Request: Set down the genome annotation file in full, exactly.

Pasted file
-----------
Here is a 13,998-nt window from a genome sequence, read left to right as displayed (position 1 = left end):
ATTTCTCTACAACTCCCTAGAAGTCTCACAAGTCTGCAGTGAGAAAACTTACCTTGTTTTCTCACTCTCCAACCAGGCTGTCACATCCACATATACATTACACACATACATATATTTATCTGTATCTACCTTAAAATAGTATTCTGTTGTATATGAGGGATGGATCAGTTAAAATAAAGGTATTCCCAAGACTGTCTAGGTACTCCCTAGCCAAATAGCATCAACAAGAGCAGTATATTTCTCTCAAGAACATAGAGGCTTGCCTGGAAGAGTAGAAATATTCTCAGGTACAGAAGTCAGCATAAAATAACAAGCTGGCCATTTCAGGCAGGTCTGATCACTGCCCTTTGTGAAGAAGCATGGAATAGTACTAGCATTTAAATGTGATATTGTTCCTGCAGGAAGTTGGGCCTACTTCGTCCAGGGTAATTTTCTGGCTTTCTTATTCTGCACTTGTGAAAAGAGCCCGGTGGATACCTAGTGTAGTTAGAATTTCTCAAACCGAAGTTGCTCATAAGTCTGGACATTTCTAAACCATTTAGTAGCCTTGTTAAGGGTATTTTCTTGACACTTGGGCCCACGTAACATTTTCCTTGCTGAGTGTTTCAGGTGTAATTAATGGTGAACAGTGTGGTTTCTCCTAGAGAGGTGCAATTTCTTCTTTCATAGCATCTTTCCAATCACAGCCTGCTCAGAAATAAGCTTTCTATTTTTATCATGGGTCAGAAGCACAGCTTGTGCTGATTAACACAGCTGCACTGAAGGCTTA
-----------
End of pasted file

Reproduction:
Here is a 13,998-nt window from a genome sequence, read left to right as displayed (position 1 = left end):
ATTTCTCTACAACTCCCTAGAAGTCTCACAAGTCTGCAGTGAGAAAACTTACCTTGTTTTCTCACTCTCCAACCAGGCTGTCACATCCACATATACATTACACACATACATATATTTATCTGTATCTACCTTAAAATAGTATTCTGTTGTATATGAGGGATGGATCAGTTAAAATAAAGGTATTCCCAAGACTGTCTAGGTACTCCCTAGCCAAATAGCATCAACAAGAGCAGTATATTTCTCTCAAGAACATAGAGGCTTGCCTGGAAGAGTAGAAATATTCTCAGGTACAGAAGTCAGCATAAAATAACAAGCTGGCCATTTCAGGCAGGTCTGATCACTGCCCTTTGTGAAGAAGCATGGAATAGTACTAGCATTTAAATGTGATATTGTTCCTGCAGGAAGTTGGGCCTACTTCGTCCAGGGTAATTTTCTGGCTTTCTTATTCTGCACTTGTGAAAAGAGCCCGGTGGATACCTAGTGTAGTTAGAATTTCTCAAACCGAAGTTGCTCATAAGTCTGGACATTTCTAAACCATTTAGTAGCCTTGTTAAGGGTATTTTCTTGACACTTGGGCCCACGTAACATTTTCCTTGCTGAGTGTTTCAGGTGTAATTAATGGTGAACAGTGTGGTTTCTCCTAGAGAGGTGCAATTTCTTCTTTCATAGCATCTTTCCAATCACAGCCTGCTCAGAAATAAGCTTTCTATTTTTATCATGGGTCAGAAGCACAGCTTGTGCTGATTAACACAGCTGCACTGAAGGCTTA